There’s no particular reason why you should listen to my views on how to keep to New Year’s resolutions. This quick blogpost is just to share a few thoughts. Excel is involved, obviously.
Firstly, I don’t think January 1st is a particularly good time to start major new habits. It’s dark and cold where I am, so anything that involves exercising more or denying myself some kind of comfort is never going to happen. Or rather, will happen for the first couple of weeks in a bout of post-Christmas loathing and then collapse again.
I can heartily recommend April as a good time to start something new (spring, new life, longer days etc).
How big a change is this?
Secondly, it’s important to be realistic about how big a change in your life this new resolution will be and to therefore set achievable goals. Here’s a couple of contrasting examples from my life. A few years ago I noticed I’d only read 4 or 5 books that entire year. I used to love reading so this bothered me a lot. However, it wasn’t that hard to find time for more reading because fundamentally I enjoy doing it – I just needed a few nudges to put down social media and pick up a book.
In contrast, for most of my adult life, I’ve had a vague goal to “exercise more”, and in recent years, a more specific target to run three times a week. SMART targets are definitely better than vague ones, but having the SMART-er target did not get me any closer to achieving it. Because, fundamentally, I don’t get a lot of pleasure out of running (nor any form of proper exercise, really). So it was impossible to establish the habit – there was always an excuse. All the usual advice about trying to incorporate it into routines worked up to a point, but when a challenge to the routine came, it was very easy to lapse.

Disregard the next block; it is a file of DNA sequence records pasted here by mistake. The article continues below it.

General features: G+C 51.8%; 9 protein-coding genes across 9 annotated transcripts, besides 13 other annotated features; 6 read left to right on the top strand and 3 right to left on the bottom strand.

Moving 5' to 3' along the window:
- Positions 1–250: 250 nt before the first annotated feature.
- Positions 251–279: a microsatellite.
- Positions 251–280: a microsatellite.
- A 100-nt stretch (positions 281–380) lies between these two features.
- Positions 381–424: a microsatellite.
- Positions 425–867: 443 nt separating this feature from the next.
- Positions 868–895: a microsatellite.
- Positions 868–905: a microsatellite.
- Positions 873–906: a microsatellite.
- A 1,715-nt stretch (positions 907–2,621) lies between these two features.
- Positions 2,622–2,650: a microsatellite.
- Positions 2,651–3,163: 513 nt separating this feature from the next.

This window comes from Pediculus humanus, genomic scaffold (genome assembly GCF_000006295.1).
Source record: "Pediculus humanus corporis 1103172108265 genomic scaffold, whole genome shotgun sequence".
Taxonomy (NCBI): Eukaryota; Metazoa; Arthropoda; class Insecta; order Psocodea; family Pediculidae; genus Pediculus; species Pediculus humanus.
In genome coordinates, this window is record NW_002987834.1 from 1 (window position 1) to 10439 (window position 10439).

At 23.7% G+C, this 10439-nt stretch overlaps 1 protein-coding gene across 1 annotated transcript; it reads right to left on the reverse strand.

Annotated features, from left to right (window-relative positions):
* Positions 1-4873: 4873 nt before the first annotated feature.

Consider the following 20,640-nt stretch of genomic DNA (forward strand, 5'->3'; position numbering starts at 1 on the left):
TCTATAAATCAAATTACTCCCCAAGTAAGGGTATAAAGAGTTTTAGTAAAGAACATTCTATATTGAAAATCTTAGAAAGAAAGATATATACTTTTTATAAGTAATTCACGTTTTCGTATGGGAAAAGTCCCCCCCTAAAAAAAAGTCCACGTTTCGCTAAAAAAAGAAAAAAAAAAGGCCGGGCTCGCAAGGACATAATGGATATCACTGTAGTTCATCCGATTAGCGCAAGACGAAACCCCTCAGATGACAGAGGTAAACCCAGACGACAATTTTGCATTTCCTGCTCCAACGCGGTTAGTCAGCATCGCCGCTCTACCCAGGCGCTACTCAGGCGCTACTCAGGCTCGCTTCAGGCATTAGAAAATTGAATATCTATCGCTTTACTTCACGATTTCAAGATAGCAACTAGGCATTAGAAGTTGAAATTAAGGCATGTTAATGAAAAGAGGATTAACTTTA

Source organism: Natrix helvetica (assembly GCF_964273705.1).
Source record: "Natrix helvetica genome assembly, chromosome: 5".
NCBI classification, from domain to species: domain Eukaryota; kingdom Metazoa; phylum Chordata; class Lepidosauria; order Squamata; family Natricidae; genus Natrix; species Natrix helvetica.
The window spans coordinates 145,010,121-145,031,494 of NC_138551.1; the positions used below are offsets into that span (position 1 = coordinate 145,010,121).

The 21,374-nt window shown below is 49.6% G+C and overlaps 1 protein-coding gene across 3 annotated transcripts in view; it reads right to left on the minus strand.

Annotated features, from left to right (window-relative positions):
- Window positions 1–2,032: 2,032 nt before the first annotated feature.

However, I have finally managed to establish a solid 3-runs a week routine, and all it took was a global pandemic and the complete up-ending of what a work day looks like. I’m not being flippant here – the point I’m trying to make is to achieve this target, significant changes were needed in my life to get there – working from home and the absence of any other allowable activity outside the home.
For a while, I was obsessed with the Habit Streak idea – the idea being that once you build up a streak of doing something good (or not doing something bad), you are motivated by the streak to continue. However, in practice, this didn’t seem to do much for me; it would take me ages to get started, and then if I did break the streak, there was no motivation to start again. That said, I did like the idea and practice of logging things.
It then occurred to me to turn some of my targets into annual goals. So rather than “exercise five times a week” I would set a target like “exercise 70% of days” or “Run a thousand kilometres this year”. For some reason, I find this much more motivating. These sorts of targets should allow you to be able to make up a gap or a shortfall with a little extra work, so that you don’t fall behind.
There are various ways you can track these things, including apps, but I designed myself a very simple spreadsheet where I log what I’ve done, and then an output sheet to show me how I’m doing overall (See the image at the top of the page)
Of course, once I started logging this kind of activity it meant that I also had a baseline for future years, which is really great for continuous but lasting improvement.
So what are my resolutions for 2022? Simply to do a little better at the resolutions that I had and tracked in 2021.